A Sino-U.S. trade war could disrupt global supply chains for the tech and auto industries, sectors heavily reliant on outsourced components, and derail world growth.

“It will not be easy for the U.S. to identify $200 billion worth of Chinese imports that it can levy tariffs on without hurting U.S. companies and/or consumers, given the strong involvement of U.S. companies in a large share of China’s exports to the U.S.,” British forecaster Oxford Economics said in a recent note.

​‘Cannot be soft’

China said it will impose additional tariffs on 659 U.S. goods, with duties on 545 of them to kick in July 6, after Trump said Washington will impose tariffs on $50 billion of Chinese products.

The U.S. goods affected July 6 include soybeans, fruit, meat products such as pork, autos, as well as marine products.

Beijing has yet to announce an activation date for its tariffs on the remaining 114 U.S. products, which include crude oil, coal and a range of refined fuel products.

“We cannot be soft with Trump. He is using his ‘irrationality’ as a tactic and he is trying to confuse us,” said Chen Fengying, an economics expert at state-backed China Institutes of Contemporary International Relations. “But if we could accomplish some of the things that he wants us to do, such as IP, market reforms, he’d be helping us. Of course there are risks, those would depend on how we handle those reforms.”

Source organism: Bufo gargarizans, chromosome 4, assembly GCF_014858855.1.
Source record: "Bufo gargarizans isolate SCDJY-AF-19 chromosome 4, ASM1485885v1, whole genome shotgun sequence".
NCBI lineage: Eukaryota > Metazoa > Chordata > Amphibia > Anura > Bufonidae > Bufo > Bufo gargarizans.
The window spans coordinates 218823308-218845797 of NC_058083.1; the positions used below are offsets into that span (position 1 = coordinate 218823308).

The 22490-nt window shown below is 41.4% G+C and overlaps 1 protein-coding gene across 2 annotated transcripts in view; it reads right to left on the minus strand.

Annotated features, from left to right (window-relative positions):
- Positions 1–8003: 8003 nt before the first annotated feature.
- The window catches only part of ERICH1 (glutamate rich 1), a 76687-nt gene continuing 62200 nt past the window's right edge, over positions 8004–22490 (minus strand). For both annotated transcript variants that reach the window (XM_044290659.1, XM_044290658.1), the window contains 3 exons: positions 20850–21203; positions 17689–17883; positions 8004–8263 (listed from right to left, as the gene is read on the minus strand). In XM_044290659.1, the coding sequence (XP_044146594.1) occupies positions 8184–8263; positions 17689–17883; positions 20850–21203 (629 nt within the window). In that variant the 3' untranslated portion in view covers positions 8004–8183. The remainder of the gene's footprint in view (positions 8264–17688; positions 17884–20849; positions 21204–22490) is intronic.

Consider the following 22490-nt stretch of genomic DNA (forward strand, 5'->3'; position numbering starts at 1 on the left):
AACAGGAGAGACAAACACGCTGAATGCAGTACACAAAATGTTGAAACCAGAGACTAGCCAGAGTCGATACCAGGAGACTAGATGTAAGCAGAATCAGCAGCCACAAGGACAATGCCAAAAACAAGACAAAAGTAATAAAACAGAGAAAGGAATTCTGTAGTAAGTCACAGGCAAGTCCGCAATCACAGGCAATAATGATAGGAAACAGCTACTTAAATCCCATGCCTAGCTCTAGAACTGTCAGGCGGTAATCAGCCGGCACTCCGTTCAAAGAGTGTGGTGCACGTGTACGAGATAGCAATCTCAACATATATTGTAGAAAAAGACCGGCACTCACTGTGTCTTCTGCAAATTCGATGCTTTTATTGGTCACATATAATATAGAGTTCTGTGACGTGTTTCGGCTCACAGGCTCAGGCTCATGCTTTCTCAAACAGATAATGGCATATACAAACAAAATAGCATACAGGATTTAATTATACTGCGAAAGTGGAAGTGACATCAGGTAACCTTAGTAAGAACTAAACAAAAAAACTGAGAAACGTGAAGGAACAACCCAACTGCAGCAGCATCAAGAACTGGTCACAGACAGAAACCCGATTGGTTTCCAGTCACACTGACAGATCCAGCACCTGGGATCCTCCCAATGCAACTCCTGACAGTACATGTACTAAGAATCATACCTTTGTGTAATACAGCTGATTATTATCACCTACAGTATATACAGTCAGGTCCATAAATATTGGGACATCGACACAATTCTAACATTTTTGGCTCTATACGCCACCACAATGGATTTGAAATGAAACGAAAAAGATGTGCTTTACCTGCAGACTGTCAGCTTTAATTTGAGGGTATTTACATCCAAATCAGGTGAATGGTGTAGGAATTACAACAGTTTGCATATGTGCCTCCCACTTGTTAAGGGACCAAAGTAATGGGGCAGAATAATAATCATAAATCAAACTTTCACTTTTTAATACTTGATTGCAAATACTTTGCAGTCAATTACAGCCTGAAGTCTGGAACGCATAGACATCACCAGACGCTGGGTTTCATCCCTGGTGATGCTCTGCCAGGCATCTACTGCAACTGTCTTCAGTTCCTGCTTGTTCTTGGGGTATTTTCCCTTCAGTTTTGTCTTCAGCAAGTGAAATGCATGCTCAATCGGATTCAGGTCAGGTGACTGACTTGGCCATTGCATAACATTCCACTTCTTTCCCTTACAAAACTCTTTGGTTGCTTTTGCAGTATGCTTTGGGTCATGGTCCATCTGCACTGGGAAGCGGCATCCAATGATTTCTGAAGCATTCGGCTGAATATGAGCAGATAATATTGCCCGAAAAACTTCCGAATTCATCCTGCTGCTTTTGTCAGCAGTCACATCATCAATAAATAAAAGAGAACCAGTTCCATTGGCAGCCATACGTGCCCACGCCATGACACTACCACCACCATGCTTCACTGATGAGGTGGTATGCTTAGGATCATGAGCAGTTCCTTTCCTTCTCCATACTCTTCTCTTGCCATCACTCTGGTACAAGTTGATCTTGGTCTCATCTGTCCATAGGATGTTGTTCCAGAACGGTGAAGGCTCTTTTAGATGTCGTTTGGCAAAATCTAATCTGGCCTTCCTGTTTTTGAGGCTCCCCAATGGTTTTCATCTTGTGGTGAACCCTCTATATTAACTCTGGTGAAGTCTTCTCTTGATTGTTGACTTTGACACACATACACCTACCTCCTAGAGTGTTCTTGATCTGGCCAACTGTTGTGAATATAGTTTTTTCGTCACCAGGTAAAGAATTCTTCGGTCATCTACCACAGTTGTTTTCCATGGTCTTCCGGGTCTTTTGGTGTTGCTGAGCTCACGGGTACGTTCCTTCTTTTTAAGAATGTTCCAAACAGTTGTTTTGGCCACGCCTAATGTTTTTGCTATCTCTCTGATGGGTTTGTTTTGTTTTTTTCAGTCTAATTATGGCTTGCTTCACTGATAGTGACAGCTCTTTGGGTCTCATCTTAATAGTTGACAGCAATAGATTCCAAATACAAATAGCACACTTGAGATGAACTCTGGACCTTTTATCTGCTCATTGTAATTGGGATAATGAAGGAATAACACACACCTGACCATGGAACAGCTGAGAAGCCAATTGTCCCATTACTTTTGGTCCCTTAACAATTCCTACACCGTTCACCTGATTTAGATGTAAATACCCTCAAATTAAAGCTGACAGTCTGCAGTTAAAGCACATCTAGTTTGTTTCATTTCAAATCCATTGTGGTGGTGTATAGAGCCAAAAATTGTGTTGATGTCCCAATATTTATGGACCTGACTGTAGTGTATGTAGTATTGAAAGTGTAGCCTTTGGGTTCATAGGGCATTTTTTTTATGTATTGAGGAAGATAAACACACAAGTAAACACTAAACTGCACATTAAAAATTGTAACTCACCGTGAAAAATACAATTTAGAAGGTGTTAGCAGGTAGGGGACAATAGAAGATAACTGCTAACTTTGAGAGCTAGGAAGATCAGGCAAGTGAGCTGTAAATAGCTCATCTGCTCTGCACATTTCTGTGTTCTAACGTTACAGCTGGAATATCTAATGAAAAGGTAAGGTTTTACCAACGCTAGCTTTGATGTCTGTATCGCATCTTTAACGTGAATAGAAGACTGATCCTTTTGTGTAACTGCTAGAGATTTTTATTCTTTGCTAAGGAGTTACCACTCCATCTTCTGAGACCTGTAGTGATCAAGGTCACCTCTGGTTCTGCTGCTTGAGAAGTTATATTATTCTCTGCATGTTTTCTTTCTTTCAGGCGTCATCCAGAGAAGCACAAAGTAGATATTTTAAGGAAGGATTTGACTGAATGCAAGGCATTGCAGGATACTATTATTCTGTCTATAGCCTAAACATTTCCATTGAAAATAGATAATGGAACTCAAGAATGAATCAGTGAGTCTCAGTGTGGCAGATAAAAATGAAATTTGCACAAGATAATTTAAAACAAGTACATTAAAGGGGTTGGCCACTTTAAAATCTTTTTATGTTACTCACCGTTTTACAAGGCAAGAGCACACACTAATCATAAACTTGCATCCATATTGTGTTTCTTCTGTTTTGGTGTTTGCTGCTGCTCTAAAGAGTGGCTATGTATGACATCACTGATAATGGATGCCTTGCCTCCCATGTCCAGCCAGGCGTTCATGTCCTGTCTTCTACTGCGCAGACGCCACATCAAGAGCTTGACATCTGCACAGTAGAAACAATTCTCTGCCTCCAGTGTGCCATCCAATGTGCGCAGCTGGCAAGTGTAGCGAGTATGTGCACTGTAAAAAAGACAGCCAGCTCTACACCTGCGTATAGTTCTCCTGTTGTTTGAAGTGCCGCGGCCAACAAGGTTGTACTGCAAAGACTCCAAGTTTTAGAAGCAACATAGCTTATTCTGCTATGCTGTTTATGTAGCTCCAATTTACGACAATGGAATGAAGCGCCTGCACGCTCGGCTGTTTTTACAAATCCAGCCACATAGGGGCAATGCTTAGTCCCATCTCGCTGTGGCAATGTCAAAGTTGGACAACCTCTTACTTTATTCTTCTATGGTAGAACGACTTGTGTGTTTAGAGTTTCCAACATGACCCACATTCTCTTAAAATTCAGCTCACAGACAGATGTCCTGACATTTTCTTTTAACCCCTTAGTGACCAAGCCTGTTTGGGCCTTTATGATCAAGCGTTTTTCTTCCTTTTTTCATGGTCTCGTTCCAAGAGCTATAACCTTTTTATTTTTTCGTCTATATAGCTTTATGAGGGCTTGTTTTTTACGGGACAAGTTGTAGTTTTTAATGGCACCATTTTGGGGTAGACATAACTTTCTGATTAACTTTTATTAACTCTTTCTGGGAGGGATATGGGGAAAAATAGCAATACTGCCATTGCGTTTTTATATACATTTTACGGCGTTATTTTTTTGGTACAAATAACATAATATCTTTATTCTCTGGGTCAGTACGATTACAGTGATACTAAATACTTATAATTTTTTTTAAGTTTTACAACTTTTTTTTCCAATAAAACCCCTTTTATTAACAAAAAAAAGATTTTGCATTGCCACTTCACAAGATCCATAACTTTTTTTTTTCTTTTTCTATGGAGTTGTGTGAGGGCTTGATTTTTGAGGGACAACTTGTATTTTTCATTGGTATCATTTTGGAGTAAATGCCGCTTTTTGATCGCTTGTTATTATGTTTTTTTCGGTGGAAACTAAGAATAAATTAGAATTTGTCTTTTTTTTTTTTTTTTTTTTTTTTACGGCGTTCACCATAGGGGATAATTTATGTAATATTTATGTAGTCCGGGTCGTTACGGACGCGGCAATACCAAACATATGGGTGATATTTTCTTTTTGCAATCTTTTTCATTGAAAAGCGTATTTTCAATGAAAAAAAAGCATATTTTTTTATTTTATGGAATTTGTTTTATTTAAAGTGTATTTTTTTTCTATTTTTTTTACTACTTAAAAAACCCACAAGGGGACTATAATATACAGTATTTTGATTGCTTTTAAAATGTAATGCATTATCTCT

Dow-listed firms

China could hit back at U.S. firms listed on the Dow Jones Industrial Average if Trump keeps exacerbating tensions with China over trade, state-controlled Chinese tabloid The Global Times said Thursday.

The Dow, which counts Boeing, Apple and Nike among its constituents, ended down 0.17 percent Wednesday. The 30-stock share index has declined 0.25 percent year-to-date.

“U.S. unilateral protection measures will ultimately harm the interests of U.S. companies, workers, and farmers,” Gao told reporters.

He said the two sides are to negotiate on issues around the manufacturing and service industries “in the near future.”

War of words

White House trade adviser Peter Navarro, who views China as a hostile economic and military power, said Tuesday that Beijing had more to lose from a trade war.

“Jobs for the Chinese are just as precious as those for the Americans,” Zha Daojiong, professor of international political economy at the School of International Studies at Peking University, told Reuters in an email. “It will be wise for the two sides to come back to the negotiation table, abide by a temporary agreement and turn down the rhetoric.”

China imported $129.89 billion of U.S. goods last year, while the United States purchased $505.47 billion of Chinese products, according to U.S. data.


$1*/ mo hosting! Get going with us!

A decent rating from Fitch this month has Vietnam riding high on the small victory, despite some of the less favorable economic trends connected to this first-of-its-kind rating.

The state monopoly Vietnam Electricity, or EVN, clinched a “BB” score June 6 from Fitch Ratings, which until then had never officially assessed the credit of a non-financial company owned by the Hanoi government. That prompted a cross-section of officials in the southeast Asian country to gush about the promise in store for one of the world’s fastest-growing economies.